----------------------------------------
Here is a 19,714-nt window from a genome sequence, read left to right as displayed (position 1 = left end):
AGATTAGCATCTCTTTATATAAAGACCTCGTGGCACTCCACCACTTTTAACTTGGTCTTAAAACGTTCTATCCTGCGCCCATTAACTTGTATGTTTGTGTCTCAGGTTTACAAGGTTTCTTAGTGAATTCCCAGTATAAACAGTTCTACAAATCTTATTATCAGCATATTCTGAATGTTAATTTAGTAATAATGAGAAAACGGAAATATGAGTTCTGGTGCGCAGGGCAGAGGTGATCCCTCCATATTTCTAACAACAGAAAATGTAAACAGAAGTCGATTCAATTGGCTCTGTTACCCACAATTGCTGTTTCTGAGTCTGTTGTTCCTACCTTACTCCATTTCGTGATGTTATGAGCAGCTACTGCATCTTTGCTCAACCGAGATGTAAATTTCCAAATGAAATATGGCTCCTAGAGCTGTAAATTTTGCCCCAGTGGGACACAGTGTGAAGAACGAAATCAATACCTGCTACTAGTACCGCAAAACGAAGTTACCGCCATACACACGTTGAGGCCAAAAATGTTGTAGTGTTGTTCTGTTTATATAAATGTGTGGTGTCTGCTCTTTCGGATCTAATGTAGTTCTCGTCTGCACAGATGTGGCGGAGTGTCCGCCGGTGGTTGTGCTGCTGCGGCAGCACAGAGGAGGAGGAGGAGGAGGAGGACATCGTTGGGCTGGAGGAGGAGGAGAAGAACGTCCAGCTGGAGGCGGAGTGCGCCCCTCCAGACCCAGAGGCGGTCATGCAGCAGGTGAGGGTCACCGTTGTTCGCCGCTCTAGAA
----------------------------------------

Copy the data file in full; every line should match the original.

Here is a 19,714-nt window from a genome sequence, read left to right as displayed (position 1 = left end):
AGATTAGCATCTCTTTATATAAAGACCTCGTGGCACTCCACCACTTTTAACTTGGTCTTAAAACGTTCTATCCTGCGCCCATTAACTTGTATGTTTGTGTCTCAGGTTTACAAGGTTTCTTAGTGAATTCCCAGTATAAACAGTTCTACAAATCTTATTATCAGCATATTCTGAATGTTAATTTAGTAATAATGAGAAAACGGAAATATGAGTTCTGGTGCGCAGGGCAGAGGTGATCCCTCCATATTTCTAACAACAGAAAATGTAAACAGAAGTCGATTCAATTGGCTCTGTTACCCACAATTGCTGTTTCTGAGTCTGTTGTTCCTACCTTACTCCATTTCGTGATGTTATGAGCAGCTACTGCATCTTTGCTCAACCGAGATGTAAATTTCCAAATGAAATATGGCTCCTAGAGCTGTAAATTTTGCCCCAGTGGGACACAGTGTGAAGAACGAAATCAATACCTGCTACTAGTACCGCAAAACGAAGTTACCGCCATACACACGTTGAGGCCAAAAATGTTGTAGTGTTGTTCTGTTTATATAAATGTGTGGTGTCTGCTCTTTCGGATCTAATGTAGTTCTCGTCTGCACAGATGTGGCGGAGTGTCCGCCGGTGGTTGTGCTGCTGCGGCAGCACAGAGGAGGAGGAGGAGGAGGAGGACATCGTTGGGCTGGAGGAGGAGGAGAAGAACGTCCAGCTGGAGGCGGAGTGCGCCCCTCCAGACCCAGAGGCGGTCATGCAGCAGGTGAGGGTCACCGTTGTTCGCCGCTCTAGAA